Oil Video 23.07.20.
Russia Wants To Use Hedging To Protect Itself From Oil Price Downside
Vladimir Putin’s spokesman Dmitry Peskov has recently confirmed that the Russian President ordered an evaluation of the use of hedging for oil and gas revenues, similar to the mechanism used by Mexico.
The idea is to use put options to protect Russia from oil price downside. Currently, Russia uses a so-called “budget rule” which redirects all budget revenues from oil prices in excess of $42.4 per barrel to the National Wealth Fund.
The money in the National Wealth Fund serves as reserves that could be used at dire times or to fund ambitious investment projects.
Hedging is widely used by smaller oil producers like U.S. shale oil companies. However, the use of hedging by Russia, which produced more than 11 million barrels per day (bpd) before the OPEC+ deal was implemented, would be a major development for the oil market.
It won’t be easy to realize this idea in practice since an oil producer must do its best to hide its hedging strategy or speculators will take advantage of such its hedging program. For Russia, which is a top-3 oil producer, this may be an impossible task.
Anyway, the existence of the hedging idea reveals Russia’s rather bearish outlook for oil prices. Earlier, we have seen oil majors cut their long-term oil price forecasts, and now it looks like Russia shares their views.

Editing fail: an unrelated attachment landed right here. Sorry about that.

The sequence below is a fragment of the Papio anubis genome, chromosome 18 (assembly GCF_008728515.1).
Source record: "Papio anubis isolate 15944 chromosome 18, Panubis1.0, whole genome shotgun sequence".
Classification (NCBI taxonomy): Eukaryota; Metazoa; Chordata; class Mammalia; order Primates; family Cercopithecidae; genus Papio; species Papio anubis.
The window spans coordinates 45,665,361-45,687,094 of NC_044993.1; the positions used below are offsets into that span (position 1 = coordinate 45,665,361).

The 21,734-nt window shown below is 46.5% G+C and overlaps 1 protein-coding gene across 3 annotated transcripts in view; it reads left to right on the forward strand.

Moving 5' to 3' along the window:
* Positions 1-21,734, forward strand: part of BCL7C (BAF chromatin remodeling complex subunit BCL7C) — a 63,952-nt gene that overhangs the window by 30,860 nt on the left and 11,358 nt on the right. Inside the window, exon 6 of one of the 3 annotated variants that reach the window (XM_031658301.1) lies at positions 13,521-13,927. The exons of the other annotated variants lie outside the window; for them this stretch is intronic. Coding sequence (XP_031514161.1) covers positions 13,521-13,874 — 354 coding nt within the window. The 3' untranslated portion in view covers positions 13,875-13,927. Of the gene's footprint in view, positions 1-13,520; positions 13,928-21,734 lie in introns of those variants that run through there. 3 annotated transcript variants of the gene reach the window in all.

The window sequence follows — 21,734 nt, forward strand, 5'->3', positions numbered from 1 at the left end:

Will U.S. Oil Demand Continue To Rebound?
Yesterday, WTI oil price momentum was hurt by the release of the new inventory data which showed that crude oil inventories increased by 4.9 million barrels. Another worrisome development was the increase in U.S. domestic oil production to 11.1 million bpd.
The key concern right now is whether the U.S. oil demand will continue to gradually recover amid the problems on the coronavirus front.
In recent days, media attention has shifted to Trump’s attempts to stop protests in the U.S. and the worsening U.S – China relations, but coronavirus has not disappeared, and the new restrictions which were imposed in some states may be hurting oil demand.
We won’t know the exact answer until the next inventory report. In my opinion, the oil market will not be able to tolerate a second inventory increase in a row at a time when inventories should be on their way down, and a sell-off may follow in this case.
In the opposite scenario, a healthy inventory draw will surely provide support to the oil market.
For a look at all of today’s economic events, check out our economic calendar.